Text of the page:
The 2,000 miles of international border stretching from San Diego in California to Brownsville in Texas is one of the largest hotspots for narcotic trafficking activities in the United States. Digging illicit trans-border narco-tunnels has been one of the most convenient options for transporting illicit and harmful drugs from the Mexican side, posing a great threat to border security. The demand for drugs in the lucrative American markets has created a massive and complicated cross-border drug trafficking network, which compels traffickers to resort to innovative ways to push their wares into the U.S. territory.
Ever since the first narco-tunnel was discovered in 1990, which ran 273 feet from a sprawling house in Agua Prieta, Mexico to a warehouse in Arizona, law enforcement authorities on both the sides have foiled many such attempts. However, it was the passage of the Secure Fence Act of 2006 by the Congress during the tenure of President George W. Bush, and the subsequent Operation Jump Start entailing the enforcement of border security and construction of a border fence, that led to a spike in cross-border tunneling activities. Investigations in the past have attributed many such clandestine underground passageways to the ingenious minds of the powerful Sinaloa cartel, which controls these regions.
Ralph DeSio, a spokesman for U.S. Customs and Border Protection (CBP), believes that the tightening of the Southwestern border is the major cause of the rise in tunneling activities. In fact, such tunnels are used to siphon stupendous amounts of ice methamphetamine, marijuana, heroin and cocaine originating from Mexico into the U.S. territory from where they make their way to stash houses in California, before ending up in other major distribution centers nationwide. The far-flung and scantily populated landscapes and adequate commercial infrastructures, including lack of government oversight in these areas, provide a host of opportunities for drug trafficking organizations (DTOs) to engage in cross-border tunneling activities.
Apart from the Sinaloa cartel, the Gulf cartel, Juarez cartel, Los Zetas cartel and the Arellano Felix cartel are some of the most feared DTOs, which are a never-ending source of deadly drugs crossing the U.S.-Mexico border through such secret tunnels.
Detecting tunnels is not an easy task
Narco-tunnels are extremely sophisticated underground passages, which are almost undetectable. The entrances to these clandestine tunnels are tucked away in covered shelters or private establishments such as warehouses, with their own lighting and ventilation systems and other state-of-the-art underground infrastructure. In recent years, drug cartels have started deploying drilling equipment to dig tunnels as narrow as six inches to move drugs, thereby making it even easier to dodge federal agents who lack efficient tunnel-detecting technology. This has given free rein to criminal organizations to engage in digging cross-border tunnels to carry out their nefarious activities.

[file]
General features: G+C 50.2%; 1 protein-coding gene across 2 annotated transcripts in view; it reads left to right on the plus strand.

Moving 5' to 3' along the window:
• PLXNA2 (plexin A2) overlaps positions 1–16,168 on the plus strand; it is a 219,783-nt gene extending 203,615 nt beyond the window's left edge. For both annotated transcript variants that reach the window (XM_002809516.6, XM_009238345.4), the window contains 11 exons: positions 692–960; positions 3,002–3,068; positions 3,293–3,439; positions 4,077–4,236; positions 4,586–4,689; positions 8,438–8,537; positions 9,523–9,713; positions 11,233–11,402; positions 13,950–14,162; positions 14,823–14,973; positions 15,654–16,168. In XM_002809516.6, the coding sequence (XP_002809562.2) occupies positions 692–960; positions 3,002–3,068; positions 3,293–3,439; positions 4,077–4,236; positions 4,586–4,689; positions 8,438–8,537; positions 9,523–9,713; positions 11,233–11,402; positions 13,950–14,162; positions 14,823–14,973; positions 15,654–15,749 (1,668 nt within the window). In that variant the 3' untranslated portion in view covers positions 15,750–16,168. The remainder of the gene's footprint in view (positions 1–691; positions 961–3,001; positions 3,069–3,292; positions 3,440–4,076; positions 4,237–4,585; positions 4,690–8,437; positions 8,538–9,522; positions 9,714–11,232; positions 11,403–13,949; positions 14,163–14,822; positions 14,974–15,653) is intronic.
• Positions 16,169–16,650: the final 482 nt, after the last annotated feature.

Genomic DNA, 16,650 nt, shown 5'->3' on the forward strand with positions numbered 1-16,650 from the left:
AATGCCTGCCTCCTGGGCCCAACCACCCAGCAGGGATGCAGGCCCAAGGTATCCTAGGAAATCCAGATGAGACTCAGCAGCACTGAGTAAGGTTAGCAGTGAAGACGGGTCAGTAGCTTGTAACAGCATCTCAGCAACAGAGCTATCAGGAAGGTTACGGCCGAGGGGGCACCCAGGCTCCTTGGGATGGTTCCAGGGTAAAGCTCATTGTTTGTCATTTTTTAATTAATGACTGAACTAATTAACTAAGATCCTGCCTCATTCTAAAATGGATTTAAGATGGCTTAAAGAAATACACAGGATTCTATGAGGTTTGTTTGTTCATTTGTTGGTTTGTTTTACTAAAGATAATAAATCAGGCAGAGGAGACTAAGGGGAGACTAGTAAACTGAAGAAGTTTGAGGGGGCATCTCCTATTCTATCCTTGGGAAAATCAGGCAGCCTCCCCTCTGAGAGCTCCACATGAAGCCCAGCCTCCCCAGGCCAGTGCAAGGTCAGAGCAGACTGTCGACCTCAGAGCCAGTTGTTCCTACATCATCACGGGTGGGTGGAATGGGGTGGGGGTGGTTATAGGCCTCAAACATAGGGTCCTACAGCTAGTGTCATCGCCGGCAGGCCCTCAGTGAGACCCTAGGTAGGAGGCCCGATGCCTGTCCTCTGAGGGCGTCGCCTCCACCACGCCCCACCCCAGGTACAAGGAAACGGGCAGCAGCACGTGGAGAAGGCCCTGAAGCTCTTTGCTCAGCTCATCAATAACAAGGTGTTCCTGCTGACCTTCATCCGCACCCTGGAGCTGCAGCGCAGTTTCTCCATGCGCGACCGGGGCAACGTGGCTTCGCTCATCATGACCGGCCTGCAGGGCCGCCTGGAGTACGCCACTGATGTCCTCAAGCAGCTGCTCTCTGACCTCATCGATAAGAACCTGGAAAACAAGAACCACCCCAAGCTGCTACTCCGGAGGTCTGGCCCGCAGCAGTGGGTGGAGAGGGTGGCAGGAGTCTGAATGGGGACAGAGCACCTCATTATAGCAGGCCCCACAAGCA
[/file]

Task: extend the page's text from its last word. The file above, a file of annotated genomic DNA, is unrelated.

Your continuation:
Lance LeNoir, supervisor of the U.S. Border Patrol Entry Team in San Diego, says that they have tested almost every viable technology on the planet but in vain. Lamenting on the effectiveness of the current tunnel detection equipment, he said that the costs to develop customized technology catering to his teams’ needs were unfortunately on the higher side, and they were compelled to resort to more traditional approaches to deal with the ongoing crisis. CBP officers generally rely on human intelligence, monotonous investigative techniques, standard outreach programs and old-school police work, involving a huge deal of patience and man-hours to counter this menace.
However, tunnels aren’t the only way narcotics and other illicit substances make their way from Mexico to the U.S. It seems that cross-border drug smugglers never run out of creative ways to smuggle drugs and the federal agents have to continue struggling to try and stay on top of the situation.
Entry points along border serve as drug corridors
Geographically positioned at different locations along the 2,000-mile U.S.-Mexico border, the multiple points of entry (POEs) have been a prized gateway to transport cocaine, heroin, marijuana and crystal methamphetamine to the American markets. The cartel gangsters who control several corridors in these regions can not only move their own drugs with ease but also recover additional charges from other smugglers who wish to use this corridor for transacting business. Locals in these areas believe that smugglers take advantage of the dearth of navigable roads, the worrisome paucity of law enforcement patrols and the overall governmental oversight of this region to make their way through this treacherous topography.
It is mostly through such difficult terrains and other ports of entry along the border that gigantic loads of illicit drugs make their way to the U.S. Many of Sinaloa cartel members have exploited technology to the fullest to dodge law enforcement authorities. Nowadays, smugglers crossing the borders are known to use high-tech military grade satellite phones, radios and binoculars.
Path to recovery
Authorities attribute the increasing surge in narcotic trafficking along the Southwest border to the insatiable demand for drugs among American consumers. After all, the ever-growing surge in addiction is fueled by a corresponding demand for drugs.
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